COUNTY Lax oversight led to less control

We understand why county Legislator Susan Parker, D-Fredonia, wanted to modify a proposed change to the way the county’s occupancy tax is distributed.

Ultimately, though, her fellow legislators’ history undermined her argument.

Parker raised concerns last week that the change written by state Assemblyman Andrew Goodell, R-Jamestown, should be considered but that the legislature should maintain its discretionary authority to spend the bed tax as it sees fit since county legislators know better the best interests of the county.

Ordinarily, we would have agreed with Parker. Typically local control is a better alternative than having change forced at the state level. Unfortunately, local ideas to find more money to improve lakes and waterways have peetered out due to legislative inertia in the case of reprogramming bed tax money in past years, a poorly handled planning process in the case of a Chautauqua Lake taxing district or a desire not to upset certain groups like hotel owners when that group disagreed with a proposal to increase the bed tax. The county’s decisions on the taxing district and increased bed tax are defensible.

What makes little sense is not looking at the pot of money the Chautauqua County Legislature controls each year. For all the time and effort spent looking for more money to improve Chautauqua Lake, it took Goodell to look at the facts before him and realize some of the money needed to come from money the county is already collecting. Making a change isn’t easy, but then again governing isn’t easy. Goodell made a decison neither Republican county legislators nor the Republican-led county administrators who control the county’s pursestrings have shown a willingness to make.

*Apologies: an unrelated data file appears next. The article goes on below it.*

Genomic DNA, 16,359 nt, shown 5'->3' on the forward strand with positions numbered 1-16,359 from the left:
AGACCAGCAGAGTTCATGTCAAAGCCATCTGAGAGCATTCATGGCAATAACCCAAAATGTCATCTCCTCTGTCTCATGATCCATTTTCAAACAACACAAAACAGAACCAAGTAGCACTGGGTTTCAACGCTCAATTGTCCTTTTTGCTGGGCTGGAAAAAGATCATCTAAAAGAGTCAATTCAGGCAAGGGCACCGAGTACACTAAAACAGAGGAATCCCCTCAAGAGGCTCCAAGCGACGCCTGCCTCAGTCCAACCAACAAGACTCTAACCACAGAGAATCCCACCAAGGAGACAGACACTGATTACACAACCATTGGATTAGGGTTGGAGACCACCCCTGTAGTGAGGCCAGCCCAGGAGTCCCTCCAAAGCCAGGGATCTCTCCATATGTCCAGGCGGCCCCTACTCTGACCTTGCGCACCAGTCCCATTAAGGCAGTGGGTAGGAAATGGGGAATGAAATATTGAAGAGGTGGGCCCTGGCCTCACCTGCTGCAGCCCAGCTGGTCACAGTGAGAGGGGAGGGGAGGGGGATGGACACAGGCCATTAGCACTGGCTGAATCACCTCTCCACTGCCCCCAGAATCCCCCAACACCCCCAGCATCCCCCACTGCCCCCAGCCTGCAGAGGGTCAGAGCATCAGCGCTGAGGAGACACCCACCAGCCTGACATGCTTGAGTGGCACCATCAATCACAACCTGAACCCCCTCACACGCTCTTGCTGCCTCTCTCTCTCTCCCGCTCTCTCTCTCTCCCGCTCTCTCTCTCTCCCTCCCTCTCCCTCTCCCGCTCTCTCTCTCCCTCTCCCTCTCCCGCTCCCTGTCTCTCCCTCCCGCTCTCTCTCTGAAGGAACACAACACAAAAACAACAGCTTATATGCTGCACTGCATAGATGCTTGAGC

The concept of use it or lose it is easy to grasp — but the way Henry Ford explained the concept at the height of the Great Depression, speaks volumes about the situation Parker and her fellow Chautauqua County legislators found themselves this week.

“Money is like an arm or a leg — use it or lose it. Try to save your strength by not using it, and you lose all the strength you had,” Ford said in an article printed in the Milwaukee Journal on Nov. 8, 1931. “With money it is the same. Germany put her money away to save it. But hoarded money shrinks; the value evaporates. Then Germany poured out money like water, and it was worth just about as much as water. It was cheaper to spend than to save. It usually is.”

County Republicans had local control over the bed tax. They deserved to lose some of that control by not using it.


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